The 3 Most Important Things PR Does For Your Business


Why do companies do PR?

I got this question last week in the course I run with Megan Auman, and I realized that you might be wondering the same thing.

A lot of people have this notion that PR is the next step for their business or that it’s something all established businesses do, without really understanding why.

And it’s no wonder! Public relations can run the gamut from media relations to investor relations to internal communications to crisis management.

What do all of these things have in common?

I tend to think of this question in terms of what PR does best, no matter what your business goals are.

PR helps your business engage your audience at every stage of know, like and trust.

Before anyone buys from you, there are three things you need to establish:

First, your audience has to know about your work. If new people aren’t coming to your website or if business leads have dried up, your business isn’t going anywhere.

Second, they need to like what they see. Whether you offer a physical product that people buy based on taste or a service-based business that sells solutions, it’s important that your work is attractive to your buyer.

And third, they won’t buy from you until they can trust that you deliver. This is especially true for businesses that operate online. If your audience doesn’t trust you, game over.

“All things being equal, people will do business with, and refer business to, those people they know, like and trust.”
– Bob Burg, the Go-Giver

Most of the marketing advice you find online deals with promotion, or the “know” piece of the equation. Social media, link building, SEO and traffic generation strategies are all solutions to the first problem of helping people find your work in the first place.

This is also where I find that most of my clients and students focus their media relations goals. They measure PR results in terms of how much traffic gets generated.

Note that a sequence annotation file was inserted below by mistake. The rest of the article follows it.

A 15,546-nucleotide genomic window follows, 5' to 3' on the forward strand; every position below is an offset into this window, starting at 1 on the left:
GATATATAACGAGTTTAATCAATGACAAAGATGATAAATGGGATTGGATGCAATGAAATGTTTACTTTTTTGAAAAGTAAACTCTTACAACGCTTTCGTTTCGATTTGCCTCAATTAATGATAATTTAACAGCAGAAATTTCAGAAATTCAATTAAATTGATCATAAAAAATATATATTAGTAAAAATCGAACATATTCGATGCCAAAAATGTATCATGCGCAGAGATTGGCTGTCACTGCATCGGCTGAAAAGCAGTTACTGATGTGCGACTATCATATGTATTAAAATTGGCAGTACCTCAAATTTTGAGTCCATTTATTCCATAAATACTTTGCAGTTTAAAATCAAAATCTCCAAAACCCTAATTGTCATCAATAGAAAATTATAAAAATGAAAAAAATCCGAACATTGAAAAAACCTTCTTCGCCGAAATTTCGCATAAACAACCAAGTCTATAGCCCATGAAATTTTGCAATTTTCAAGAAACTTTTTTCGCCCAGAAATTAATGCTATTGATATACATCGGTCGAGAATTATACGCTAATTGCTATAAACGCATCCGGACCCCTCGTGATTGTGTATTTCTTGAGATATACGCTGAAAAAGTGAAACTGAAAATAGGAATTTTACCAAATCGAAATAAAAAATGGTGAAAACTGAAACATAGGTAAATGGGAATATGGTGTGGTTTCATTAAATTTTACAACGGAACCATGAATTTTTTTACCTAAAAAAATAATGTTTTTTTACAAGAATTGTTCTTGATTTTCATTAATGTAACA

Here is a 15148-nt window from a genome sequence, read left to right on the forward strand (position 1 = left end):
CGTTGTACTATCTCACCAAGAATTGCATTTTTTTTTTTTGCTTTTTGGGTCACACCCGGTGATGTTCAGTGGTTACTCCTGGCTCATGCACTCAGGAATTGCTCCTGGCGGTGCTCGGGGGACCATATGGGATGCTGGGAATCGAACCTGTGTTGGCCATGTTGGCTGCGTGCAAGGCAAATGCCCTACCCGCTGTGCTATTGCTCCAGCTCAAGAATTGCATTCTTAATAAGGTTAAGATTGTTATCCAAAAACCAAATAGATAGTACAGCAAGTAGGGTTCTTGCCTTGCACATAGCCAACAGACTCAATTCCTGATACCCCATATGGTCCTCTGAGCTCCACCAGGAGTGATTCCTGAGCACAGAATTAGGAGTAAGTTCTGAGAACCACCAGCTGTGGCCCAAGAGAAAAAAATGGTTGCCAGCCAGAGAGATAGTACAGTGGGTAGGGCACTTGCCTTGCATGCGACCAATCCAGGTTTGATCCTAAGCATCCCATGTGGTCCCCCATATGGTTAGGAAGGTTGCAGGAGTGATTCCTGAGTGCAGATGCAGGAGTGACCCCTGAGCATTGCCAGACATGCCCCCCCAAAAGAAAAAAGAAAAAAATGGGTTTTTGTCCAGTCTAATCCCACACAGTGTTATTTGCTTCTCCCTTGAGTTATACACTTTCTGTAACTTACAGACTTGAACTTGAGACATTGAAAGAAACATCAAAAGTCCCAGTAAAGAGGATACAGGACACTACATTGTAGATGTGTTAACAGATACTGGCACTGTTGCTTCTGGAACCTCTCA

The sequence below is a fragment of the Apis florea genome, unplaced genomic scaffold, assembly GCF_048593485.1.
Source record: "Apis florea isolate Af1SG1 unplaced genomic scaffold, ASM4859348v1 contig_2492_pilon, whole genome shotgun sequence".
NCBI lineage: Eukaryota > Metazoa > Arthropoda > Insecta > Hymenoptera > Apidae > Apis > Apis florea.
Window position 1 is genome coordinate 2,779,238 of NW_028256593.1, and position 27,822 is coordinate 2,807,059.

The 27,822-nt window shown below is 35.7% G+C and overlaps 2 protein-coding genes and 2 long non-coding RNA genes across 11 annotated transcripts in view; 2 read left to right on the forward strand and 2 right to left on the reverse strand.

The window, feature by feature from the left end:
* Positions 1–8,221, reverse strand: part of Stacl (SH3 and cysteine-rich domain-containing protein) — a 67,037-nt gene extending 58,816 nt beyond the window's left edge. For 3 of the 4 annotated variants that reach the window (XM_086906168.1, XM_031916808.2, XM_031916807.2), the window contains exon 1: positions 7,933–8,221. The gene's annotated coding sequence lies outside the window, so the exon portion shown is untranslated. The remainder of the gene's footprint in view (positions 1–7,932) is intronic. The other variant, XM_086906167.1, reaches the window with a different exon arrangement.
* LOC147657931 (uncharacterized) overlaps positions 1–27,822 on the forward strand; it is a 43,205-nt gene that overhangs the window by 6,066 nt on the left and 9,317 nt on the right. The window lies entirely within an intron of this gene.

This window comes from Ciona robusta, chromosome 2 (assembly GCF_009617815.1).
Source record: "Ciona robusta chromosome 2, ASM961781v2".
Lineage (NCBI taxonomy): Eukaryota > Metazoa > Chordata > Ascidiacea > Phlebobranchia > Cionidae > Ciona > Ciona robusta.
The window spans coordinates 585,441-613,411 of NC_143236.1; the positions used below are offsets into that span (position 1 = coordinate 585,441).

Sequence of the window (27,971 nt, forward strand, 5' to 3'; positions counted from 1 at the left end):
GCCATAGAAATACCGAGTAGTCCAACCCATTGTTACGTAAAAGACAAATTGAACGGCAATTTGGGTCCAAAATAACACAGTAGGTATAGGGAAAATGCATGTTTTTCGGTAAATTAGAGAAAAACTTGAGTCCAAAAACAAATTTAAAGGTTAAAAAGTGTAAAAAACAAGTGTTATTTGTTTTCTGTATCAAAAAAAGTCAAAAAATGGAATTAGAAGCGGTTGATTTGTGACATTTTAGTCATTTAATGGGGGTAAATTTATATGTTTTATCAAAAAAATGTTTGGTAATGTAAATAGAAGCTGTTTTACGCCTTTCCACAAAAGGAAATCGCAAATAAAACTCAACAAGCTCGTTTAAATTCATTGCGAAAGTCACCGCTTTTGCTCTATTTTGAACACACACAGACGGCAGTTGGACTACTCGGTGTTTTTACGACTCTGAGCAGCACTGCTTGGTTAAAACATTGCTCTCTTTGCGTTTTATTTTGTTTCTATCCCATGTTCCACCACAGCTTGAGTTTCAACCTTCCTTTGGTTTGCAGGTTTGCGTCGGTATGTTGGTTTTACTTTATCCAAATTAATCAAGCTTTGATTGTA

Podcast interviews are an excellent way to reach a new audience.

Podcast interviews are an excellent way to reach a new audience.

But did you realize that media coverage also makes your business more likable?

The strongest, most powerful sales engine is a referral. We tend to think of referrals mostly in relation to a friend or colleague giving a direct tip. “Check out this web designer I used. She was great!”

But we’re not only influenced by our friends and colleagues.

A referral from a tastemaker can get you to take a second look at a trend or consider a service that you never thought you needed. Magazine coverage, blogger endorsements and well-timed Tweets can not only lead you to know about a business, but prime you to like that business as well.


Who wouldn’t like Laura Novak Meyer after reading
her Working Mother Q&A?

Which brings us to trust. The same factors that influence whether you’ll like a company or product also give a leg up in the trust factor.

Your favorite bloggers and magazines aren’t out there covering every business. No, they pick and choose who to include in their round-ups, features and profiles.

On some level, we believe in the bloggers and magazine editors we follow. We trust their recommendations to be thought-out and researched. Or else we wouldn’t seek them out.

Your audience does the same. So when they see your company and work covered in their favorite sources, they’re being primed to trust you as a resource.

A visiting student sought out Caren Baginski after reading her contribution in Mantra

A visiting student sought out Caren Baginski after reading her contribution in Mantra. Even a simple product placement can increase the trust-worthiness of your brand.

When you get a media placement, ideally you’re positioning your work and your message in a venue that your audience already knows, likes and trusts. I had a conversation with best-selling author Chris Guillebeau about his book publicity last year, and he values most the coverage that runs on blogs and media outlets that his audience already interacts with. That’s how he knows he’ll reach more of the right people.

This is a very smart way to think about PR. When a member of your target audience finds you covered or referenced on a website they already like and trust, some of those feelings are passed on to your business or brand.

This is what PR does best. One placement can help you get known, be perceived as more likable and earn the trust of a new audience.

How to Vet PR Opportunities

How to vet PR opportunities

how to vet PR opportunities

When a media opportunity lands in your inbox, it’s exciting. Your work is getting noticed, and you’re getting the recognition you’ve always wanted.

But every once in a while, one of those PR opportunities turns out to be a trojan horse. Maybe a blogger has reached out to you for a blog tour with lots of strings attached. Or the magazine you love wants to sell you an ad spot. Or, the request seems like it’s not a fit at all, and you’re not even sure how you ended up on their radar.

Requests like these are often a source of stress and anxiety. That’s why vetting PR opportunities is a big part of my role with clients. It’s not personal, and so I’m not attached to the results. In fielding these requests, what I’ve learned is that a lot of the stress you feel disappears when you get really curious about every opportunity that comes your way. When in doubt what an opportunity really entails, ask!